Groundwork for the 2020 college football season has been laid. After approval from the Division I Council earlier this week, there is now a tangible plan for teams to abide […]
Groundwork for the 2020 college football season has been laid. After approval from the Division I Council earlier this week, there is now a tangible plan for teams to abide by. That means coaches, fans and anyone else who follows college football can begin marking dates on the calendar and looking forward to some important milestones for the return of action on the gridiron.
At East Carolina University, players have begun filtering back in for voluntary workouts that started last week. According to ECU’s defensive coordinator Blake Harrell in his interview with Patrick Johnson on 94.3 The Game on Thursday, about half of the Pirates’ roster is back participating in workouts, with the other half expected by Monday.
“As a staff, we came back in early June and then we had some players kind of trickle in over the last couple weeks,” Harrell said. “All those guys have been tested and came up negative so that’s been really positive news. It’s mostly guys that are off campus, and most of the guys that (live) on campus will move in Monday evening and they’ll go through their COVID test next week as well.”
While some schools have been forced to curtail or shut down workouts completely due to spikes in coronavirus cases in their respective states or on campus, ECU has yet to return a positive test, paving the way for the football program to move closer toward full workouts.
If everything continues on the current path for ECU, coaches could begin having contact with student-athletes on July 6. Right now, only strength and conditioning and training personnel are allowed to be present during voluntary workouts. Under the plan approved by the D1 Council, however, ECU and all other schools that play on Week 0 will be allowed eight hours of countable athletically related activities in a little over two weeks.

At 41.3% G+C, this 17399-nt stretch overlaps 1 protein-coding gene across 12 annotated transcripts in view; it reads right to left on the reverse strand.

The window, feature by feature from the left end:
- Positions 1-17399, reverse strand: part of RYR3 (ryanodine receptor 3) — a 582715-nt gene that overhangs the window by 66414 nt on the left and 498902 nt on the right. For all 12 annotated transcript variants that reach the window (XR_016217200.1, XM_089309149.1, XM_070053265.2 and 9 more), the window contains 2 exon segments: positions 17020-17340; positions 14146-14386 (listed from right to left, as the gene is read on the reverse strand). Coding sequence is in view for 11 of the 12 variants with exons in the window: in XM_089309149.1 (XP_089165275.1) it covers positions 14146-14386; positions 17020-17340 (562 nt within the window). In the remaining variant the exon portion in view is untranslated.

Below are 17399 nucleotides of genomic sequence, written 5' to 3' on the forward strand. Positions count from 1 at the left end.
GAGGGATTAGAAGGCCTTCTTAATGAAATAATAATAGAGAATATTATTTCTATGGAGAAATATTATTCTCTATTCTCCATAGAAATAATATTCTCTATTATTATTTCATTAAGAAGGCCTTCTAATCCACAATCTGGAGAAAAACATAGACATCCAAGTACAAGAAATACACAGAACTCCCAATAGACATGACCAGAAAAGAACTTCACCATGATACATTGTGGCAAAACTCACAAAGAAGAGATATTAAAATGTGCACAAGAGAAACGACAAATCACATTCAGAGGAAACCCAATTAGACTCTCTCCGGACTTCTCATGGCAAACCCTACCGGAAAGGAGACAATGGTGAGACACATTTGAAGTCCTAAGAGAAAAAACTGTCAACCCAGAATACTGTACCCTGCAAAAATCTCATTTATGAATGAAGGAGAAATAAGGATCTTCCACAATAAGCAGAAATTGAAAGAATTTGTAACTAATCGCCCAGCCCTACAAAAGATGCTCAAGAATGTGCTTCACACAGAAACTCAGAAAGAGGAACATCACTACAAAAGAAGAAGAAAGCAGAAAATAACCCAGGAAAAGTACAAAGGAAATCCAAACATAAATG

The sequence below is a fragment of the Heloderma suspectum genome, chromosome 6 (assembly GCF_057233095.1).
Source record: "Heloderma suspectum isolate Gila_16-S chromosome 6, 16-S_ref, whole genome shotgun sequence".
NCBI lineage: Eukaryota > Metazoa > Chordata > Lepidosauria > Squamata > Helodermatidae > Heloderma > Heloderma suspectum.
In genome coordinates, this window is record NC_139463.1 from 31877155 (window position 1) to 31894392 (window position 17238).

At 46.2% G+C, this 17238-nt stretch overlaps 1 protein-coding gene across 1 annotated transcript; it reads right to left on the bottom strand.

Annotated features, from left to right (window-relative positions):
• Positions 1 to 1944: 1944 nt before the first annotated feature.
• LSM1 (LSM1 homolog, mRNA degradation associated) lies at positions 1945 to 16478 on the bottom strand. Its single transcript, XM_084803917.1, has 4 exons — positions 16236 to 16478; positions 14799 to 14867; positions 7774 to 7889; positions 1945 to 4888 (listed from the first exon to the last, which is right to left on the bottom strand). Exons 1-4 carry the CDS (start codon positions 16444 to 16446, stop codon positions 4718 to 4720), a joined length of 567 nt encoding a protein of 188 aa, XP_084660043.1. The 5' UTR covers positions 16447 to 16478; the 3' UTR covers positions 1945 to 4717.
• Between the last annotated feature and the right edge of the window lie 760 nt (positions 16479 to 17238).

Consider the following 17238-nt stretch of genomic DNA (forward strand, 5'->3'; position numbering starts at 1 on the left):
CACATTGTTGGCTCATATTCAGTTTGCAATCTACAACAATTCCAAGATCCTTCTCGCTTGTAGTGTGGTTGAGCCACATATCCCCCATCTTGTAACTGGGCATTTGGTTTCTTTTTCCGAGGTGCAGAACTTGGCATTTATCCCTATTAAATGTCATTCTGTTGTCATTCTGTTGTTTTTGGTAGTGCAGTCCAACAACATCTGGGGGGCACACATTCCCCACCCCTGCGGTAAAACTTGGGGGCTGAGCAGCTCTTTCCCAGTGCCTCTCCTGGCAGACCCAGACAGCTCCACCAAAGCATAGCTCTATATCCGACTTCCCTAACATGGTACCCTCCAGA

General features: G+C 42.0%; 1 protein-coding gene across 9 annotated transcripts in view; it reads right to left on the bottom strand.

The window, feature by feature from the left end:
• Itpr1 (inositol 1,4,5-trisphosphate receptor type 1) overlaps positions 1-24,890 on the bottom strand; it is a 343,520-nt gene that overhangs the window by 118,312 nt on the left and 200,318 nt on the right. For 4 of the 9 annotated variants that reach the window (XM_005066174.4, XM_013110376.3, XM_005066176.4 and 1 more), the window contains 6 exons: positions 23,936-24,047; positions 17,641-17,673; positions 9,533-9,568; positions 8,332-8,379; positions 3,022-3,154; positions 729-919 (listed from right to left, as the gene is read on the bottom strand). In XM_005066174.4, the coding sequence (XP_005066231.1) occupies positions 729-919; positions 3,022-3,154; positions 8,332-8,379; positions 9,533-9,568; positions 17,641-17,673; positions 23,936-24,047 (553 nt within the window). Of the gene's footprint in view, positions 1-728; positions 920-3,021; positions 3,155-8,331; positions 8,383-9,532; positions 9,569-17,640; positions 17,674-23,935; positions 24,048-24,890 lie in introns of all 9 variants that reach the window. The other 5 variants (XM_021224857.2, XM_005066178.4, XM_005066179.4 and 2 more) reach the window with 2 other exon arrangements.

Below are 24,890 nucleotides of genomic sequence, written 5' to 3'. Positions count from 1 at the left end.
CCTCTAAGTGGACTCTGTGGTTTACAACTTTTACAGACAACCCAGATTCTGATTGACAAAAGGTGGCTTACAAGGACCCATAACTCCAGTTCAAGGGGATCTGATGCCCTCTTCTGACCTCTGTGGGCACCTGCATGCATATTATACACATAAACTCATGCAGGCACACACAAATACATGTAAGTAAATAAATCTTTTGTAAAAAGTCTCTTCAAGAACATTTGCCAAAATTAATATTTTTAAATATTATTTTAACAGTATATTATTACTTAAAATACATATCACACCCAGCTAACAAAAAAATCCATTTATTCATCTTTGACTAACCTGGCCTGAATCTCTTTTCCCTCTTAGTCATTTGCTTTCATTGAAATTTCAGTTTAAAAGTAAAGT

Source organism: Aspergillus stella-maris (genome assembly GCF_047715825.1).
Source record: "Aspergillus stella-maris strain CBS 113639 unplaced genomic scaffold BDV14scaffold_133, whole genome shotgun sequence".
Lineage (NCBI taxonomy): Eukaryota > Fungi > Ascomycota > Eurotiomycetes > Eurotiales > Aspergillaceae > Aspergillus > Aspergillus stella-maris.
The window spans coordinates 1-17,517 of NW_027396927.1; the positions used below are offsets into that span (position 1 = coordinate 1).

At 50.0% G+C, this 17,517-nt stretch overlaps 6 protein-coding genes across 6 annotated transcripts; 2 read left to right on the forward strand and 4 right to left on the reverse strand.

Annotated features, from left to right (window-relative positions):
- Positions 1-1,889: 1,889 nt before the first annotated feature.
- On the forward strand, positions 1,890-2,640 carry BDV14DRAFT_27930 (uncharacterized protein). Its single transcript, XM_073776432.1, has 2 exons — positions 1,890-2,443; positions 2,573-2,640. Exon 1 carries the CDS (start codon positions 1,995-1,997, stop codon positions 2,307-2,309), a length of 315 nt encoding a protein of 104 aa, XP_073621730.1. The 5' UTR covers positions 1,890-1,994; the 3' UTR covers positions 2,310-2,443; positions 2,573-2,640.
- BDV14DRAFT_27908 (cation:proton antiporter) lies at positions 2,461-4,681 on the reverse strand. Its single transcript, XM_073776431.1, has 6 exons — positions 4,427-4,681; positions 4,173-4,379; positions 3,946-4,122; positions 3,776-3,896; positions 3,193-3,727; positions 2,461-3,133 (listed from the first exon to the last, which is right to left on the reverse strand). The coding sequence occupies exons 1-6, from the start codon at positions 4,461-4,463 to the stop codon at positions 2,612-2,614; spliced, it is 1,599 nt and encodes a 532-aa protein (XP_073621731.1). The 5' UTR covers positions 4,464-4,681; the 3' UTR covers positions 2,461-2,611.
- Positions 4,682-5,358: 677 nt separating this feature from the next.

Even with the national pandemic wiping out spring practice and the annual spring game, Harrell said he feels like coaches and players are ahead of where they would normally be from a preparation standpoint.
“The quarantine, you always try to take the positive out of everything,” Harrell said. “A lot of what we would be scrambling around sometimes in July to get done and get ready for August camp, we’ve already knocked out and been on top of. Now, we’re just making some final preparations for when we get to have contact with the kids on July 6.”
On that date, coaches can begin conducting formal team workouts and film review. A week and a half later, the eight countable hours gets bumped up to 20 hours and teams can begin holding walkthroughs and team meetings.
For ECU, that period would begin on July 16 and run through roughly July 29. At that point, the Pirates would begin their normal fall practice schedule in preparation for an Aug. 29 kick-off with Marshall in Dowdy-Ficklen Stadium.
Earlier in the year, head coach Mike Houston said his team was in a great place physically and culture-wise before the coronavirus shut things down over spring break in March. Harrell echoed that sentiment for his defense and said the energy from his players was second to none before his players departed campus.